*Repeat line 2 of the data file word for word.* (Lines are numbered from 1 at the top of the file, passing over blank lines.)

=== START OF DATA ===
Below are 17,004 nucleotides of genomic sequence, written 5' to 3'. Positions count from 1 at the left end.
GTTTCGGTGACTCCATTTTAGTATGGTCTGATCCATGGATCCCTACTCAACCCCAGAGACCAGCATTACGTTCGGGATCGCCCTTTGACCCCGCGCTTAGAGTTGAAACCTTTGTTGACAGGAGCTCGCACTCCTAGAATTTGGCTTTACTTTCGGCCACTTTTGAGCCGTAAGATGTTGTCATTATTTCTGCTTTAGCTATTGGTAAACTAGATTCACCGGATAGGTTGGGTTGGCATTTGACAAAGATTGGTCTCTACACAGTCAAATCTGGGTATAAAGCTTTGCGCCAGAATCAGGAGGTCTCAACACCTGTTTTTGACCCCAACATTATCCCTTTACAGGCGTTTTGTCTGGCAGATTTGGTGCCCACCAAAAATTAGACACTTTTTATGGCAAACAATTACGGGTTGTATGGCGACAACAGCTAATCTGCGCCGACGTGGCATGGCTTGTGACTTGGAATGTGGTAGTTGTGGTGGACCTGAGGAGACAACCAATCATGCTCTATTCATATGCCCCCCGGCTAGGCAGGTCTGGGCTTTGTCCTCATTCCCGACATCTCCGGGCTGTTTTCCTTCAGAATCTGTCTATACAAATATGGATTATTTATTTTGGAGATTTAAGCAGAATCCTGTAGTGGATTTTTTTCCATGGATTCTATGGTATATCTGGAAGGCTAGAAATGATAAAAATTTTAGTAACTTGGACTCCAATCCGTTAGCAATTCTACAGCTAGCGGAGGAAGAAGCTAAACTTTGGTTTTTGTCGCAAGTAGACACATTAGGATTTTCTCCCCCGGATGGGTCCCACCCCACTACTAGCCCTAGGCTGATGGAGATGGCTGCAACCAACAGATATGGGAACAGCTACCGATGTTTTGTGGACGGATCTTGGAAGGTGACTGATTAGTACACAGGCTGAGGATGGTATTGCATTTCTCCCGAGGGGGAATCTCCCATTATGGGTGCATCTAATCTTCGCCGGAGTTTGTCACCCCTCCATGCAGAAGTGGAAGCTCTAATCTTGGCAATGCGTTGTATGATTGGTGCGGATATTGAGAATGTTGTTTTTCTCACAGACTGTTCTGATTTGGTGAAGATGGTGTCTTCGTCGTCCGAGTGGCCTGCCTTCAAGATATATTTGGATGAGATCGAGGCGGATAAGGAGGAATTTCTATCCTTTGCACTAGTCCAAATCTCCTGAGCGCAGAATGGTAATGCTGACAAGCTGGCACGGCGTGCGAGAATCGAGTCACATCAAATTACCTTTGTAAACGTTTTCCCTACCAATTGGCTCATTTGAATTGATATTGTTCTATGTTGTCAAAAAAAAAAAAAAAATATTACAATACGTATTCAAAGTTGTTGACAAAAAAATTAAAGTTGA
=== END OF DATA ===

GTTTCGGTGACTCCATTTTAGTATGGTCTGATCCATGGATCCCTACTCAACCCCAGAGACCAGCATTACGTTCGGGATCGCCCTTTGACCCCGCGCTTAGAGTTGAAACCTTTGTTGACAGGAGCTCGCACTCCTAGAATTTGGCTTTACTTTCGGCCACTTTTGAGCCGTAAGATGTTGTCATTATTTCTGCTTTAGCTATTGGTAAACTAGATTCACCGGATAGGTTGGGTTGGCATTTGACAAAGATTGGTCTCTACACAGTCAAATCTGGGTATAAAGCTTTGCGCCAGAATCAGGAGGTCTCAACACCTGTTTTTGACCCCAACATTATCCCTTTACAGGCGTTTTGTCTGGCAGATTTGGTGCCCACCAAAAATTAGACACTTTTTATGGCAAACAATTACGGGTTGTATGGCGACAACAGCTAATCTGCGCCGACGTGGCATGGCTTGTGACTTGGAATGTGGTAGTTGTGGTGGACCTGAGGAGACAACCAATCATGCTCTATTCATATGCCCCCCGGCTAGGCAGGTCTGGGCTTTGTCCTCATTCCCGACATCTCCGGGCTGTTTTCCTTCAGAATCTGTCTATACAAATATGGATTATTTATTTTGGAGATTTAAGCAGAATCCTGTAGTGGATTTTTTTCCATGGATTCTATGGTATATCTGGAAGGCTAGAAATGATAAAAATTTTAGTAACTTGGACTCCAATCCGTTAGCAATTCTACAGCTAGCGGAGGAAGAAGCTAAACTTTGGTTTTTGTCGCAAGTAGACACATTAGGATTTTCTCCCCCGGATGGGTCCCACCCCACTACTAGCCCTAGGCTGATGGAGATGGCTGCAACCAACAGATATGGGAACAGCTACCGATGTTTTGTGGACGGATCTTGGAAGGTGACTGATTAGTACACAGGCTGAGGATGGTATTGCATTTCTCCCGAGGGGGAATCTCCCATTATGGGTGCATCTAATCTTCGCCGGAGTTTGTCACCCCTCCATGCAGAAGTGGAAGCTCTAATCTTGGCAATGCGTTGTATGATTGGTGCGGATATTGAGAATGTTGTTTTTCTCACAGACTGTTCTGATTTGGTGAAGATGGTGTCTTCGTCGTCCGAGTGGCCTGCCTTCAAGATATATTTGGATGAGATCGAGGCGGATAAGGAGGAATTTCTATCCTTTGCACTAGTCCAAATCTCCTGAGCGCAGAATGGTAATGCTGACAAGCTGGCACGGCGTGCGAGAATCGAGTCACATCAAATTACCTTTGTAAACGTTTTCCCTACCAATTGGCTCATTTGAATTGATATTGTTCTATGTTGTCAAAAAAAAAAAAAAAATATTACAATACGTATTCAAAGTTGTTGACAAAAAAATTAAAGTTGA